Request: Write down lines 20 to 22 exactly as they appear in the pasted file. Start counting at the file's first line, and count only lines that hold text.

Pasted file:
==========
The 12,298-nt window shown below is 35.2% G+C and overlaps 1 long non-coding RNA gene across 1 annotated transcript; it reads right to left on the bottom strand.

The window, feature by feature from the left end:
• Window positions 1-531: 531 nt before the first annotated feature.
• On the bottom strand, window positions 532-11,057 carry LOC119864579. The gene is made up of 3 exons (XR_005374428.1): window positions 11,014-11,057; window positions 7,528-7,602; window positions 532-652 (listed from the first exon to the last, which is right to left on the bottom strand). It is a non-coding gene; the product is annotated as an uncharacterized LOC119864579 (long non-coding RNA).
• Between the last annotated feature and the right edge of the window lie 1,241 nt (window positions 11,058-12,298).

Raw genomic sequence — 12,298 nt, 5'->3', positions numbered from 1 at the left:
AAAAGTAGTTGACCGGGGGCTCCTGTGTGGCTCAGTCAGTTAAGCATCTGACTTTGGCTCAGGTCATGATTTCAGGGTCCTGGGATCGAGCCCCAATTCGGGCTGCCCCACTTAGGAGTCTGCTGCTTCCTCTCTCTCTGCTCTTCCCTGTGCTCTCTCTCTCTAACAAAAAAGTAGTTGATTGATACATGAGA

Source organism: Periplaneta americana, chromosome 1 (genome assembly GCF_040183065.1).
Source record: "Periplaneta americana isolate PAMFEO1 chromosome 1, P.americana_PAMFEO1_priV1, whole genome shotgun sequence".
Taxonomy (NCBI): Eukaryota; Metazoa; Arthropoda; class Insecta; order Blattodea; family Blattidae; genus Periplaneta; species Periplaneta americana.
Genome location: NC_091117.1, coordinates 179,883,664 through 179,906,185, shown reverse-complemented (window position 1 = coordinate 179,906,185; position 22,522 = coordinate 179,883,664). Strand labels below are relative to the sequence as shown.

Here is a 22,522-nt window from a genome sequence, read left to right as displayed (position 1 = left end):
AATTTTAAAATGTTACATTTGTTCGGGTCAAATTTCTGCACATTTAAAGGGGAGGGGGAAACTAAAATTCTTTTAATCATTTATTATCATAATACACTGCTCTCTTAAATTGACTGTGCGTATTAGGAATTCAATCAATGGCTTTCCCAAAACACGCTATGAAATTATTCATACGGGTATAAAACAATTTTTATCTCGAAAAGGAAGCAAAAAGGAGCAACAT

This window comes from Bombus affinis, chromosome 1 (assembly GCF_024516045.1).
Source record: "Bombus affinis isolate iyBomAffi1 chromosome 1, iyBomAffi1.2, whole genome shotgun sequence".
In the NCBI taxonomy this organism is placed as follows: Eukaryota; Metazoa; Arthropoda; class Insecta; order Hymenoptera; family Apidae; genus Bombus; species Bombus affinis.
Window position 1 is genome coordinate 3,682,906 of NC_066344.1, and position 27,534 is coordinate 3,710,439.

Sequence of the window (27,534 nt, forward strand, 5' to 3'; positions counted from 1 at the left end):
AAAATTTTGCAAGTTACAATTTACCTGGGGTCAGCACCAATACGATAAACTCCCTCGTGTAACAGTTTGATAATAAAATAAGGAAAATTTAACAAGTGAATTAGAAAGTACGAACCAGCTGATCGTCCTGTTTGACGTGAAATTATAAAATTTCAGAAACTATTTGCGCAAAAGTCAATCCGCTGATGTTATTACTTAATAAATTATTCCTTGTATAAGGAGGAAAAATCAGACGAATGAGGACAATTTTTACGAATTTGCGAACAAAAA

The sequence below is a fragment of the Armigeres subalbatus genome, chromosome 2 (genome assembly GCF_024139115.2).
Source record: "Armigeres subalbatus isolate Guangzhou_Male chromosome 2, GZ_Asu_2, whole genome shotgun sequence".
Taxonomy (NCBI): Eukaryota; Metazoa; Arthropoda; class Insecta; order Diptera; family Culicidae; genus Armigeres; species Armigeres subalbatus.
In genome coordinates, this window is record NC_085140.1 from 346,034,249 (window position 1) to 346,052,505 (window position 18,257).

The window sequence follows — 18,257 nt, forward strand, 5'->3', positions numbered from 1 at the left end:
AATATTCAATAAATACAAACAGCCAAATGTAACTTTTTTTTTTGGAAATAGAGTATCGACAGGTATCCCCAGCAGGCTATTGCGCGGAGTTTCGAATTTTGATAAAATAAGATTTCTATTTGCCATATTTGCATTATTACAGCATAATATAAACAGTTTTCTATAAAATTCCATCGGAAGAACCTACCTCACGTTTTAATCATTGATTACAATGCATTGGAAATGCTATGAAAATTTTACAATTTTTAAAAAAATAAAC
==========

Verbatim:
The sequence below is a fragment of the Armigeres subalbatus genome, chromosome 2 (genome assembly GCF_024139115.2).
Source record: "Armigeres subalbatus isolate Guangzhou_Male chromosome 2, GZ_Asu_2, whole genome shotgun sequence".
Taxonomy (NCBI): Eukaryota; Metazoa; Arthropoda; class Insecta; order Diptera; family Culicidae; genus Armigeres; species Armigeres subalbatus.